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Steven Kastrissios takes us deep into modern Albania for his sophomore outing in the director’s chair.

Paving his way into the horror scene, Kastrissios turned heads with his debut feature, The Horseman, partly for hits ‘extreme violence’ but also for his ability to not shy away from the harsh society that is infused throughout the films narrative.

With Bloodlands, the subject of vengeance is once again at the forefront of Kastrissios storytelling, a subject that seems close to his heart.

In this instance, we are faced with a family struggling to make ends meet and with conflicting interests pulling at their innermost desires. It is only when confronted with a blood feud set by a witch and her mysterious clan that the family must unite and stand together against a common enemy in a brutal fight for survival.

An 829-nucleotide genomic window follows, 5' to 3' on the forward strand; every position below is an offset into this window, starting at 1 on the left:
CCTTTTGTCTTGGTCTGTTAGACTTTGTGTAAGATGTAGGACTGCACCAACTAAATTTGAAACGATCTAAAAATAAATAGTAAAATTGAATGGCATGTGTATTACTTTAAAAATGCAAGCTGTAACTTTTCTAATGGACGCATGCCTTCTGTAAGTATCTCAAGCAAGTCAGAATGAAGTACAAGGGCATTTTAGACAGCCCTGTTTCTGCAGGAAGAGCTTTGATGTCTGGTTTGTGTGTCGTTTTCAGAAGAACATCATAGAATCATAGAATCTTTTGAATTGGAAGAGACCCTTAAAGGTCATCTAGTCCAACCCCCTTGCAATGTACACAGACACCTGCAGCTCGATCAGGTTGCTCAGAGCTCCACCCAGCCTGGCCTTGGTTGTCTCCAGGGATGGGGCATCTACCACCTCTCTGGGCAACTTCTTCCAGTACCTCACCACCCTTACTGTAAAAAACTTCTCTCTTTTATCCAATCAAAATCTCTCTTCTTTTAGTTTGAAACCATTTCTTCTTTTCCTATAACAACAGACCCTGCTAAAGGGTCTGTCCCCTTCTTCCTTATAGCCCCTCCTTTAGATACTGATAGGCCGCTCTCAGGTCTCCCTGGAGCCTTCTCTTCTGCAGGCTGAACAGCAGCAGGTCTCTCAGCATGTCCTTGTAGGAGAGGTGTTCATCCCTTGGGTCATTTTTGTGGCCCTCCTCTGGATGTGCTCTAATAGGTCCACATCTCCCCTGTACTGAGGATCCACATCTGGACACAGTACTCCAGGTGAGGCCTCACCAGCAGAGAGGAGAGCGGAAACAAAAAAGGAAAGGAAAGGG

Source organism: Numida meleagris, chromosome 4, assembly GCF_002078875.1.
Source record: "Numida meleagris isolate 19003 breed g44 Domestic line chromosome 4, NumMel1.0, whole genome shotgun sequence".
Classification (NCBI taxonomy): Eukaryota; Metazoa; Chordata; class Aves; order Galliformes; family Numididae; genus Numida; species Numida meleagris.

Recently Bloodlands took out 3 awards at A Night of Horror Film Festival for Best Foreign Language Film; Best Australian Film; and Best Australian Director, and one can see why as it this tale of mythology and highly tense drama is a refreshing sight against the anarchy and gore that has been presented of late on our screens.

Cinematographer, Leander Ljarja beautifully captures the Albanian landscape, and Kastrissios slow burn direction allows the tension to build steadily to keep the viewer gripped to its gritty conclusion.

It just feels a shame that the characters feel so two-dimensional in places and this makes the strong concept and themes lost in what would have been thoroughly engaging piece had more care and attention centred on this area.

As such, there are no real shock moments, and the path becomes a predictable one as a result.

The Diagnosis:

A slow-burn horror that is reminiscent of The Hills Have Eyes in tone, but is embedded with Albanian culture, which adds a new flavour to the horror scene. A rewarding watch despite some character flaws.

– Saul Muerte